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Open AccessArticle

On-Membrane Dynamic Interplay between Anti-GM1 IgG Antibodies and Complement Component C1q

1
Exploratory Research Center on Life and Living Systems (ExCELLS) and Institute for Molecular Science (IMS), National Institutes of Natural Sciences, 5-1 Higashiyama, Myodaiji, Okazaki, Aichi 444-8787, Japan
2
Faculty and Graduate School of Pharmaceutical Sciences, Nagoya City University, 3-1 Tanabe-dori, Mizuho-ku, Nagoya, Aichi 467-8603, Japan
3
Center for Highly Advanced Integration of Nano and Life Sciences (G-CHAIN), Gifu University, Yanagido 1-1, Gifu 501-1193, Japan
4
Yuki Clinic, 1-3-7 Johnan, Mito, Ibaraki 310-0803, Japan
5
Department of Physics, Nagoya University, Furo-cho, Chikusa-ku, Nagoya, Aichi 464-8602, Japan
*
Authors to whom correspondence should be addressed.
These three authors contributed equally to this work.
Int. J. Mol. Sci. 2020, 21(1), 147; https://doi.org/10.3390/ijms21010147
Received: 2 December 2019 / Revised: 20 December 2019 / Accepted: 20 December 2019 / Published: 24 December 2019
(This article belongs to the Special Issue Designer Biopolymers: Self-Assembling Proteins and Nucleic Acids 2020)
Guillain–Barré syndrome, an autoimmune neuropathy characterized by acute limb weakness, is often preceded by Campylobacter jejuni infection. Molecular mimicry exists between the bacterial lipo-oligosaccharide and human ganglioside. Such C. jejuni infection induces production of immunoglobulin G1 (IgG1) autoantibodies against GM1 and causes complement-mediated motor nerve injury. For elucidating the molecular mechanisms linking autoantigen recognition and complement activation, we characterized the dynamic interactions of anti-GM1 IgG autoantibodies on ganglioside-incorporated membranes. Using high-speed atomic force microscopy, we found that the IgG molecules assemble into a hexameric ring structure on the membranes depending on their specific interactions with GM1. Complement component C1q was specifically recruited onto these IgG rings. The ring formation was inhibited by an IgG-binding domain of staphylococcal protein A bound at the cleft between the CH2 and CH3 domains. These data indicate that the IgG assembly is mediated through Fc–Fc interactions, which are promoted under on-membrane conditions due to restricted translational diffusion of IgG molecules. Reduction and alkylation of the hinge disulfide impaired IgG ring formation, presumably because of an increase in conformational entropic penalty. Our findings provide mechanistic insights into the molecular processes involved in Guillain–Barré syndrome and, more generally, into antigen-dependent interplay between antibodies and complement components on membranes. View Full-Text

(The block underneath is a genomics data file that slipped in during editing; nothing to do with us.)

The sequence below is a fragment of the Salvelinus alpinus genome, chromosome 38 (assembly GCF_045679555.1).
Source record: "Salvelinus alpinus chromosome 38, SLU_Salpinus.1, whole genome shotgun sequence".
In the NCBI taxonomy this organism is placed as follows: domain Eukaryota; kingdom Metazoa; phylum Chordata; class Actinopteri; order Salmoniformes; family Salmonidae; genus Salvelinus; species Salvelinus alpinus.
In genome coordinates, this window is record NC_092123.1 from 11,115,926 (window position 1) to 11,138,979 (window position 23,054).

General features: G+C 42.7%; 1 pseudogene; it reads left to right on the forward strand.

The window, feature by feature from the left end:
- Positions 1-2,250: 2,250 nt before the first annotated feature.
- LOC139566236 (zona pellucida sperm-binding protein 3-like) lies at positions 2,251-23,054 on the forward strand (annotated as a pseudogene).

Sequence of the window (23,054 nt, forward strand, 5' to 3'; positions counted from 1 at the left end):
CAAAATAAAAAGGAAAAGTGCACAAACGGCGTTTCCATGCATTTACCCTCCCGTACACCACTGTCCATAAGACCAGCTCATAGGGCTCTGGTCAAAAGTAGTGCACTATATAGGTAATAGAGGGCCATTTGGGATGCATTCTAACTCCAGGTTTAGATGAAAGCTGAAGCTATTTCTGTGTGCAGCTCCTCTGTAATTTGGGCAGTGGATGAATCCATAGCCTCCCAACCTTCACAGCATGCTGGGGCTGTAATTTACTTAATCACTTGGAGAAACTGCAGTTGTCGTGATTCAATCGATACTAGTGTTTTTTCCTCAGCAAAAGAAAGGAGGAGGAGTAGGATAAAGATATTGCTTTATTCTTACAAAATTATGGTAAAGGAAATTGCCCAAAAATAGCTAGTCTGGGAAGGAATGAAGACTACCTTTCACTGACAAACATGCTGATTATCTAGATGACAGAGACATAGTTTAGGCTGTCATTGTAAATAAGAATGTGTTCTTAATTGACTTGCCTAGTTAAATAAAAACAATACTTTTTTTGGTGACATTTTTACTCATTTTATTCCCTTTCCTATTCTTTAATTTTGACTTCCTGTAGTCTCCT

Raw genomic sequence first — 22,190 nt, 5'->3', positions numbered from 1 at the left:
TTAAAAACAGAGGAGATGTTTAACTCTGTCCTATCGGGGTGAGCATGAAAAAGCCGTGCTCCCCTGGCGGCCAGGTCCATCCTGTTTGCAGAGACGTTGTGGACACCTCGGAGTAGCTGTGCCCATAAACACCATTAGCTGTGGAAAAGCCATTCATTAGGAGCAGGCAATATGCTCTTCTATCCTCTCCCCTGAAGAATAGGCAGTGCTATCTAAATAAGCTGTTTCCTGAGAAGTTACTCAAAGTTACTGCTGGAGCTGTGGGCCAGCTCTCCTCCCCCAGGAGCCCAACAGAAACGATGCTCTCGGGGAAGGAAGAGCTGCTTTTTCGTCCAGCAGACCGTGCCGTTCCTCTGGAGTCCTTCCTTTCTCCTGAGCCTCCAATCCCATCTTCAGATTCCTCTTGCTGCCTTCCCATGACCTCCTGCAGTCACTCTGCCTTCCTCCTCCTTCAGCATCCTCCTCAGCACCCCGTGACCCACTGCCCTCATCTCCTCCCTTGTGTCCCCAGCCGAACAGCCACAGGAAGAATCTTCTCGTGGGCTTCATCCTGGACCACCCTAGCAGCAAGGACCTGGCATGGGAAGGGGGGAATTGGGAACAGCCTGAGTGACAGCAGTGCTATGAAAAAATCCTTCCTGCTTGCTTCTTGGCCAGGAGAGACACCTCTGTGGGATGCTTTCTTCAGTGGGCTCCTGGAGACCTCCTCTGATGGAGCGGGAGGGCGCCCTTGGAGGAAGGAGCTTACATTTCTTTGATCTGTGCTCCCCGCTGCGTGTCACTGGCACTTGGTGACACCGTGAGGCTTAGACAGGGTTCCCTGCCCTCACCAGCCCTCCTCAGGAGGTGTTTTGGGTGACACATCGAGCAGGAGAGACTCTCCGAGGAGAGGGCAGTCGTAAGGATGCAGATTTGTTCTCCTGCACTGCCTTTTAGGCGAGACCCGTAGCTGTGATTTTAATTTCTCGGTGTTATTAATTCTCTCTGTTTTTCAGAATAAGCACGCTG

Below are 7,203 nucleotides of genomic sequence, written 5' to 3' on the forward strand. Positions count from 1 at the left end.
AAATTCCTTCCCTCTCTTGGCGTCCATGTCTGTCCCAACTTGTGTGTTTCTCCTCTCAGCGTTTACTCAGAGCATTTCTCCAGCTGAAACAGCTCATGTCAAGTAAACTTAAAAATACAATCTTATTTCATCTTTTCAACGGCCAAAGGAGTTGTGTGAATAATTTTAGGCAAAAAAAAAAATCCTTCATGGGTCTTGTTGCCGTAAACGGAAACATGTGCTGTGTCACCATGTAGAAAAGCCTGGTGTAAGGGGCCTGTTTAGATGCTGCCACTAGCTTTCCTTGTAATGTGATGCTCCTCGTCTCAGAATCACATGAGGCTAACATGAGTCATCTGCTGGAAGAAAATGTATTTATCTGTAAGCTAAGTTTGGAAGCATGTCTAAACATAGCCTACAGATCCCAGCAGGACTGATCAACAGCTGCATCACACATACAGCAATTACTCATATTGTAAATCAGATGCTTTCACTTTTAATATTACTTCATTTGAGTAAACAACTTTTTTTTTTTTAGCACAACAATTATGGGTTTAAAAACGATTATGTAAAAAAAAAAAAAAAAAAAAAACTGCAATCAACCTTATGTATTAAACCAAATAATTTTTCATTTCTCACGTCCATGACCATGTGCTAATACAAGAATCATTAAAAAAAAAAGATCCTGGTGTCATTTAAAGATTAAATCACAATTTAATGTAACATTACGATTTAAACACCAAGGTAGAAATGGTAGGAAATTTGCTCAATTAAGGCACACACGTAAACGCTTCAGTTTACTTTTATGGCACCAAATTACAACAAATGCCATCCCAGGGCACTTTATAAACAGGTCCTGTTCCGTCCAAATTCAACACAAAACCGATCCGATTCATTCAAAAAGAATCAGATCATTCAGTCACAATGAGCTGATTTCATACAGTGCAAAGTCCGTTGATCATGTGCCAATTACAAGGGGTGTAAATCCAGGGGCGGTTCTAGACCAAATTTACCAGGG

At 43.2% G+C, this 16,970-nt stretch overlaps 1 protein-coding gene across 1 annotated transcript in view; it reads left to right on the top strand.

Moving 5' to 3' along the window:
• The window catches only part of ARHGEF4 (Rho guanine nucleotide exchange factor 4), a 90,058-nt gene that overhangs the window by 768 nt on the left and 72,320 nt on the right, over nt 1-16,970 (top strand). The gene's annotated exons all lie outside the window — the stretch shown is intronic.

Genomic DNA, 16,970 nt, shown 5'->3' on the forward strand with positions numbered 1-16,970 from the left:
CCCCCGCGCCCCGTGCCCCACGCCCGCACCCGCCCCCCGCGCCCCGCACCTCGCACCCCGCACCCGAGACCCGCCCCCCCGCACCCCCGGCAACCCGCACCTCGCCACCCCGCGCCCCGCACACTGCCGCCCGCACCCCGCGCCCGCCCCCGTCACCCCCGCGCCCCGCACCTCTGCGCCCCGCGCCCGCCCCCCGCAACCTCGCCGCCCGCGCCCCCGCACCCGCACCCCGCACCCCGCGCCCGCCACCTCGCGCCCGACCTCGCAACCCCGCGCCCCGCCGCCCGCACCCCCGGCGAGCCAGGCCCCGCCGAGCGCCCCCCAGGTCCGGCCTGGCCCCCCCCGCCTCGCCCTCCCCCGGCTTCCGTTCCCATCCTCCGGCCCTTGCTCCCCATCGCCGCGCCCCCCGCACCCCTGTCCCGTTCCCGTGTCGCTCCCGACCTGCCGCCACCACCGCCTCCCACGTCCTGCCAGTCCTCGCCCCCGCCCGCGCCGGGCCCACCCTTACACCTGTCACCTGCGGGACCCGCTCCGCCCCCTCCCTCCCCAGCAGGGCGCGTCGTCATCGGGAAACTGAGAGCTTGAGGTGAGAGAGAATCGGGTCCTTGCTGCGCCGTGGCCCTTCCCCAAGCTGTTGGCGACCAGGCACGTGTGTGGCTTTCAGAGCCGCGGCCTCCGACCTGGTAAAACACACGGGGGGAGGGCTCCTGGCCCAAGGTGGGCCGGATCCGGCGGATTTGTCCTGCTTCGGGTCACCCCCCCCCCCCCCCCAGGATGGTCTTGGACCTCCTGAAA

Keywords: high-speed atomic force microscopy; immunoglobulin G; Fc; ganglioside GM1; Guillain–Barré syndrome; protein A high-speed atomic force microscopy; immunoglobulin G; Fc; ganglioside GM1; Guillain–Barré syndrome; protein A
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Yanaka, S.; Yogo, R.; Watanabe, H.; Taniguchi, Y.; Satoh, T.; Komura, N.; Ando, H.; Yagi, H.; Yuki, N.; Uchihashi, T.; Kato, K. On-Membrane Dynamic Interplay between Anti-GM1 IgG Antibodies and Complement Component C1q. Int. J. Mol. Sci. 2020, 21, 147.

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